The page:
High West Breaks Out Barreled Manhattans

As noted a few weeks back, the “barrel aged cocktail” craze is in high gear in bars across the country. Here in Atlanta, we recently tried the barrel aged Negroni atĀ Double Zero (delicious, if not quite as bracingly vibrant as its unaged counterpart). And, now, lucky shoppers can find a limited edition, barrel aged Manhattan on the shelves of fine spirits purveyors across the country.Ā High West Distillery of Utah is known for pushing boundaries (note their unique blended rye, bourbon/rye blend, “silver oat whiskey,” and the fact that theirĀ proprietor, DavidĀ Perkins – raised in Georgia by the way, was awarded the 2011 Malt Advocate Pioneer of the Year Award). It’s no surprise that they’ve been a trailblazer for barrel aged cocktails by the bottle, starting last year with a special 100-day-aged “U.S. Grant Centennial Celebration Barreled Manhattan” and progressing to the the version now on store shelves with the moniker “The 36th Vote Barreled Manhattan.” “The 36th Vote” commemorates Utah’s decisive vote in the repeal of Prohibition, and the notion of a Manhattan as the appropriate drink to celebrate Prohibition’s repeal is entirely appropriate given its place in the classic, pre-Prohibition cocktail pantheon.

High West was kind enough to provide two samples of their Manhattan – the barreled version which can be found on store shelves, and an “unaged” version for comparison sake. “The 36th Vote” is a mix of 2 parts High West 95% rye whiskey, 1 part sweet vermouth, and a couple dashes of Angostura bitters per serving, which then spends somewhere between 90 and 120 days of aging time in a 2 year old, American oak, rye whiskey barrel. Perkins admitted that the vermouth used was not necessarily their first choice (Carpano Antica Formula anyone?), but due to federal regulations, had to be one that they could source wholesale in bulk.

The result is aĀ 37 percent alcohol (74 proof), high quality Manhattan in a bottle. To test out the difference of the barrel aging, we tasted these samples first without any ice (I typically like mine shaken with ice and strained into a chilled glass, but many folks prefer stirred). The impact of the barrel aging is not unexpected – it mellows and mingles the flavors to produce a rounder, fuller cocktail (even vs. a version like the one that High West provided that has been pre-mixed and sitting in a bottle, rather than freshly made). With the unaged version, the sharp notes of the vermouth and bitters jump out on the nose, then linger prominently on the finish. With the aged version, there is a softer, more integrated nose, where the rye and the vermouth seem to snuggle up together,Ā ratherĀ than posture against each other. It simply comes across as more integrated, more lush, more happily-wed. There are no obvious notes of the wood itself; rather, it’s that little bit of breathing time that the wood barrel provides that brings the drink into a slightly greater harmony. And “The 36th Vote” is exactly that – a beautifully harmonious take on the Manhattan.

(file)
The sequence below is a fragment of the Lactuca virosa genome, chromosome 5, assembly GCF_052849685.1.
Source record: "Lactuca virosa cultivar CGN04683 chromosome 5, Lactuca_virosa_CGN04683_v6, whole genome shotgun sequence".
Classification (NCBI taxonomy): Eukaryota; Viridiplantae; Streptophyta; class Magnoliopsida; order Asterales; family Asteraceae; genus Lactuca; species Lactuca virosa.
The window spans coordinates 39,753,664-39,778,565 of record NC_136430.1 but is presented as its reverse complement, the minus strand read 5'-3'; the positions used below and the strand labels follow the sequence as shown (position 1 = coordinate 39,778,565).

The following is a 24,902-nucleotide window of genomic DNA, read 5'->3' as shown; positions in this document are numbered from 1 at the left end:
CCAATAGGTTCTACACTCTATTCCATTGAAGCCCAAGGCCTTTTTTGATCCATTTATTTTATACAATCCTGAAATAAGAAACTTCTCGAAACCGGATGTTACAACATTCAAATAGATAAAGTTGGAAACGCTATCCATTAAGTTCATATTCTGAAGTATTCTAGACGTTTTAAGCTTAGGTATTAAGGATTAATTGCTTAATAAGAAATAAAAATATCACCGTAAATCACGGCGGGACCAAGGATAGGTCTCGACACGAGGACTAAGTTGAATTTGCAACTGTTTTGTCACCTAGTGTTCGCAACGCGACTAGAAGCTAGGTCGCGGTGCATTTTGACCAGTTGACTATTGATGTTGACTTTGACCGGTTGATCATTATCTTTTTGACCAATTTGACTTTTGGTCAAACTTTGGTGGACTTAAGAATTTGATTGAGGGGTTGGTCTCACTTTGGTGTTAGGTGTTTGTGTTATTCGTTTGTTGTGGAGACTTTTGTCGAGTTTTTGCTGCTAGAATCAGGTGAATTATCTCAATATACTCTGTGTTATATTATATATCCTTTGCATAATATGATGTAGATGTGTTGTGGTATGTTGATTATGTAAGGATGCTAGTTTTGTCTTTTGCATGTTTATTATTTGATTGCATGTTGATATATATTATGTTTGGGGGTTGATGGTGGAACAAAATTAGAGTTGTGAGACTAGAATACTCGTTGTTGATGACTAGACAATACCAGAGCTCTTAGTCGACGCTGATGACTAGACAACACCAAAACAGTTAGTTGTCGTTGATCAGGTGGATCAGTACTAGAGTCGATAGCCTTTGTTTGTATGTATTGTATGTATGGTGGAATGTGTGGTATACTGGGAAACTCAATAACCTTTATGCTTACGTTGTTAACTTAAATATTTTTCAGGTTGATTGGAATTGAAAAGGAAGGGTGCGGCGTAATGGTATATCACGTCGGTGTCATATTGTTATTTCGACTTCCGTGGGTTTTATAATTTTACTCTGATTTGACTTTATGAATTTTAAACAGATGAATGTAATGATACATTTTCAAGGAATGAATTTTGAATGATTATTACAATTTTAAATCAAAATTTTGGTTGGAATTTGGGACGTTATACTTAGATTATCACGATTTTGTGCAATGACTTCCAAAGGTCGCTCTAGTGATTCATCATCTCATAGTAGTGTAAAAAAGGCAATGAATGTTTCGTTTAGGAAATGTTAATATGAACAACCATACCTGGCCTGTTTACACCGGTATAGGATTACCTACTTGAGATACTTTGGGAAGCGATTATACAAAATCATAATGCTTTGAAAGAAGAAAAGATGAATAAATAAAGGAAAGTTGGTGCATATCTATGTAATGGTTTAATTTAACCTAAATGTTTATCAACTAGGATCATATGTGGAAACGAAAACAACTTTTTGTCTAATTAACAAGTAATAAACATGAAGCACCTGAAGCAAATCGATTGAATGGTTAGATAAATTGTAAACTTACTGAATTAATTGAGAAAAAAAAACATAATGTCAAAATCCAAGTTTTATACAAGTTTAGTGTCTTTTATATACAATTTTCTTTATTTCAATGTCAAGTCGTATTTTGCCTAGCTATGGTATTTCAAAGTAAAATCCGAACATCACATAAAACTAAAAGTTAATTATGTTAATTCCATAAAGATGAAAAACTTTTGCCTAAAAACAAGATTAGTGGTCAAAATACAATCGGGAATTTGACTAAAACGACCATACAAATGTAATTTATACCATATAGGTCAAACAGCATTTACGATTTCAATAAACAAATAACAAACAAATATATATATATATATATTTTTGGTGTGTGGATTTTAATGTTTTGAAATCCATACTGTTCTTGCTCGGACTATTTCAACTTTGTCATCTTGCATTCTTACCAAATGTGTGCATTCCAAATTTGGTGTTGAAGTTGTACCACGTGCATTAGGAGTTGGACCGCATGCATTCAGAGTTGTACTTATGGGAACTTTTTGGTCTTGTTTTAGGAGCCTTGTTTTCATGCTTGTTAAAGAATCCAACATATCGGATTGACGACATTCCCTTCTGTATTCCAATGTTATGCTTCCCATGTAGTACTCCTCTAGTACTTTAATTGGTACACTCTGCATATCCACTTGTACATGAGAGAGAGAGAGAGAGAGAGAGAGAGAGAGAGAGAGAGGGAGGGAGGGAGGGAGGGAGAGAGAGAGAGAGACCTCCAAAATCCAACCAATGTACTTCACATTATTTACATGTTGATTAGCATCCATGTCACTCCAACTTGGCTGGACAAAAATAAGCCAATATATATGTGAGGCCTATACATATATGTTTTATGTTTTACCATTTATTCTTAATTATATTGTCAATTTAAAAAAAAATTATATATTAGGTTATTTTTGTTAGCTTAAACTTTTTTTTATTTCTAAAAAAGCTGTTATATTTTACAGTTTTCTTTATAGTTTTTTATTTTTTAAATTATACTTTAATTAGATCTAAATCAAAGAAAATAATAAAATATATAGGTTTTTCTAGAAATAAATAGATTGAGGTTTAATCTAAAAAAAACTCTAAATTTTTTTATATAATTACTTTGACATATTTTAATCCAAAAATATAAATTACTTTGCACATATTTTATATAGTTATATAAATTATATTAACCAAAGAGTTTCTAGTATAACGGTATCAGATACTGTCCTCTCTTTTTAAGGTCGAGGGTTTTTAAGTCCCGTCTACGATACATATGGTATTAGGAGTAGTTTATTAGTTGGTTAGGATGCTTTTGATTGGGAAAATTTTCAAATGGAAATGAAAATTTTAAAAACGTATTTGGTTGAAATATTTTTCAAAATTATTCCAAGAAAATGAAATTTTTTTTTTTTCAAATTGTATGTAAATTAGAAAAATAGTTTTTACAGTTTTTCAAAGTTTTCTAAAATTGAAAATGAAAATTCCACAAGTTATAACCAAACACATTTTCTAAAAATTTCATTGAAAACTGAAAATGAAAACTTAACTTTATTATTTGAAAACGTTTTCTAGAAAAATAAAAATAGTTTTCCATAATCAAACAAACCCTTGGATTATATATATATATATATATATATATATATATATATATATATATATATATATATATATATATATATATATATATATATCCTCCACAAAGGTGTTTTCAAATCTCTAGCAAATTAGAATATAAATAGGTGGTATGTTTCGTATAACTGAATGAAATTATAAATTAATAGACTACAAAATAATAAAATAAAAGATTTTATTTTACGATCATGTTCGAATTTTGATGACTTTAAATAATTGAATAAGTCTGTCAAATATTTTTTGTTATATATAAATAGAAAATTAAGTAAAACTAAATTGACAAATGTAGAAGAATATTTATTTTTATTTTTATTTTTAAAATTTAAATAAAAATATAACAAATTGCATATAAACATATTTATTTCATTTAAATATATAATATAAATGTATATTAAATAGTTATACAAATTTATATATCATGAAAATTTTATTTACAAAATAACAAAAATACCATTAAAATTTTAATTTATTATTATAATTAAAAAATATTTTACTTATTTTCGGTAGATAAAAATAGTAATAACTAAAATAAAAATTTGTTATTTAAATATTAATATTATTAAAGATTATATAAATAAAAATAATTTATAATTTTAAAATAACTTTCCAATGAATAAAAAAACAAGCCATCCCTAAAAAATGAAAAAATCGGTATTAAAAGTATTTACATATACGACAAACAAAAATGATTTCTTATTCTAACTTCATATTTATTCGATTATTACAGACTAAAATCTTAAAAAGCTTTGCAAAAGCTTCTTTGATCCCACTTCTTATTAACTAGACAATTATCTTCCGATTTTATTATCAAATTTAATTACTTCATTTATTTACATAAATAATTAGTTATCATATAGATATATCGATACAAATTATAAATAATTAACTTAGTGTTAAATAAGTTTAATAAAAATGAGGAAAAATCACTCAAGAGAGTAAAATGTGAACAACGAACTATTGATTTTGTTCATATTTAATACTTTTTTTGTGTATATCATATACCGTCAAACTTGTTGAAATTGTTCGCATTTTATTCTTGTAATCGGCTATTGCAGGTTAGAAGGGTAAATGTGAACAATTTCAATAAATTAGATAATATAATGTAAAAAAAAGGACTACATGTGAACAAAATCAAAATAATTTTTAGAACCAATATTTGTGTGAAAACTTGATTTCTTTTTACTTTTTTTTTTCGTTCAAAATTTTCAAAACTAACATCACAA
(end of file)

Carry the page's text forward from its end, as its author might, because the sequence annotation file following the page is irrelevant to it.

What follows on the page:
Is the barrel aged cocktail in a bottle going to be the next big thing? I don’t think so. It’s just too darn easy to make a great Manhattan at home, not to mention the fact that experimenting with various ryes and various vermouths is a great way to learn what you like best. But “The 36th Vote” is worth experiencing, worth seeking out, to get a taste of time in the barrel, and to experience a uniquely different form of wedded bliss.

High West Distillery, The 36th Vote Barreled Manhattan
74 proof
Approx. $45 retail for a 750ml bottle
Tasting Date: June 7, 2011
Good Stuff ā€“ a great way to experience the impact of barrel aging on a classic cocktail

Three Fine Ryes: Bulleit 95, Rittenhouse 100, Russell’s Reserve

Rye has been on a steady upward swing over the past several years, driven in large part by the similar upward trajectory of classic cocktails. The notion that a proper Manhattan should be made with rye has taken hold, rightfully so in our opinion – the spicier profile of rye just balances so well with sweet vermouth and a touch of bitters. Of course, savvy distillers and marketers are looking to take advantage of this trend. Just this week, the folks behind Bulleit Bourbon introduced a new rye, Bulleit 95, Small Batch American Rye Whiskey. Bulleit 95 is 90 proof, 95% rye mash and 5% malted barley, and, according toĀ Bourbonblog.com,Ā isĀ aged between 4 and 7 years. It’s also rumored (now confirmed) to be sourced from LDI in Indiana, whose production of Templeton Rye has impressed many. At $25-$30, Bulleit 95 competes squarely with the Russell’s Reserve 6 year old Kentucky Straight Rye Whiskey (also a “small batch”) – a level in price well above Old Overholt and well below the big bad boys like High West Rendezvous Rye, Thomas Handy and Van Winkle Family Reserve. We decided to undertake a “taste test” between the Bulleit 95, the Russell’s Reserve, and the Rittenhouse Bottled in Bond (100 proof, at least 4 years old), a much-lauded bargain bottle ($15-$22) that is increasingly hard to find.